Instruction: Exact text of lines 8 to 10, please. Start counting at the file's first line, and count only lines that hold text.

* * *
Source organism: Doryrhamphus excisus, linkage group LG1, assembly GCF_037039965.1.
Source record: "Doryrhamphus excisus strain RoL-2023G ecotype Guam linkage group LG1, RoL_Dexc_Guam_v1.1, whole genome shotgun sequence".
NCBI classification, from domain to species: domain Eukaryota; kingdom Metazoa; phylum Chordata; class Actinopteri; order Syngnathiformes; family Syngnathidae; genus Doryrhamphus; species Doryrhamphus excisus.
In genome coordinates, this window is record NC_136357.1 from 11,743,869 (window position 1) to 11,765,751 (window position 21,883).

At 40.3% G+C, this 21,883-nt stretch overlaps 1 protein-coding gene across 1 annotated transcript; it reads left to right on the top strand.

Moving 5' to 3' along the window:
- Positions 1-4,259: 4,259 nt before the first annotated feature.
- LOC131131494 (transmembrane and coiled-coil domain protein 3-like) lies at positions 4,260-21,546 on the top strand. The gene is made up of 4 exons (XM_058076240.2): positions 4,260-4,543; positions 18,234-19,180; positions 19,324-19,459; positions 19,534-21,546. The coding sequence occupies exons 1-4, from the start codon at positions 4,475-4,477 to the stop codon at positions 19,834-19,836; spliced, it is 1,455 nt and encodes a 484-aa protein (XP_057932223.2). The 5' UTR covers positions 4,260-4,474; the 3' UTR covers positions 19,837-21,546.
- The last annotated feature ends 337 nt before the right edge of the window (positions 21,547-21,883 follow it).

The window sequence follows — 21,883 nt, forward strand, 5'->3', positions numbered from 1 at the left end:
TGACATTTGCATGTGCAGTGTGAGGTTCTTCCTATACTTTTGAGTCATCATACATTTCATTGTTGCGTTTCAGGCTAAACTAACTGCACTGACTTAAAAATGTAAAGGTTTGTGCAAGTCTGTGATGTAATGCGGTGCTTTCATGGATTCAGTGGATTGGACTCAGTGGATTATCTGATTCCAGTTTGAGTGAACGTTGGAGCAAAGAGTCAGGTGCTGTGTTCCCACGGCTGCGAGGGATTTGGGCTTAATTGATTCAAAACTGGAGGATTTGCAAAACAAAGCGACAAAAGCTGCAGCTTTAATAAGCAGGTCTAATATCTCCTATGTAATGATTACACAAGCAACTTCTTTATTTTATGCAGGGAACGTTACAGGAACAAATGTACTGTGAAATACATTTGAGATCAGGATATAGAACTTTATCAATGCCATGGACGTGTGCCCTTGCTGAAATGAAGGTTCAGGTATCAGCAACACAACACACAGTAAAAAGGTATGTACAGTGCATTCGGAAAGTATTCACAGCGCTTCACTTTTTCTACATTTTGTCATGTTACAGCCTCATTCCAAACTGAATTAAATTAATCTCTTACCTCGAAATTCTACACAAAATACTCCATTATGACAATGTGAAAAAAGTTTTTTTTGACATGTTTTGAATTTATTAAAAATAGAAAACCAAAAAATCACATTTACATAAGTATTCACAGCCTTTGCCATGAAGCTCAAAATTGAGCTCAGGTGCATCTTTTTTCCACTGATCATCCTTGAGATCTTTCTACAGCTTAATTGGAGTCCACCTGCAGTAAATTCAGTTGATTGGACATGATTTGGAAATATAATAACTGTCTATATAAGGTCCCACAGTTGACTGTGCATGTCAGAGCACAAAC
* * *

- LOC131131494 (transmembrane and coiled-coil domain protein 3-like) lies at positions 4,260-21,546 on the top strand. The gene is made up of 4 exons (XM_058076240.2): positions 4,260-4,543; positions 18,234-19,180; positions 19,324-19,459; positions 19,534-21,546. The coding sequence occupies exons 1-4, from the start codon at positions 4,475-4,477 to the stop codon at positions 19,834-19,836; spliced, it is 1,455 nt and encodes a 484-aa protein (XP_057932223.2). The 5' UTR covers positions 4,260-4,474; the 3' UTR covers positions 19,837-21,546.
- The last annotated feature ends 337 nt before the right edge of the window (positions 21,547-21,883 follow it).

The window sequence follows — 21,883 nt, forward strand, 5'->3', positions numbered from 1 at the left end: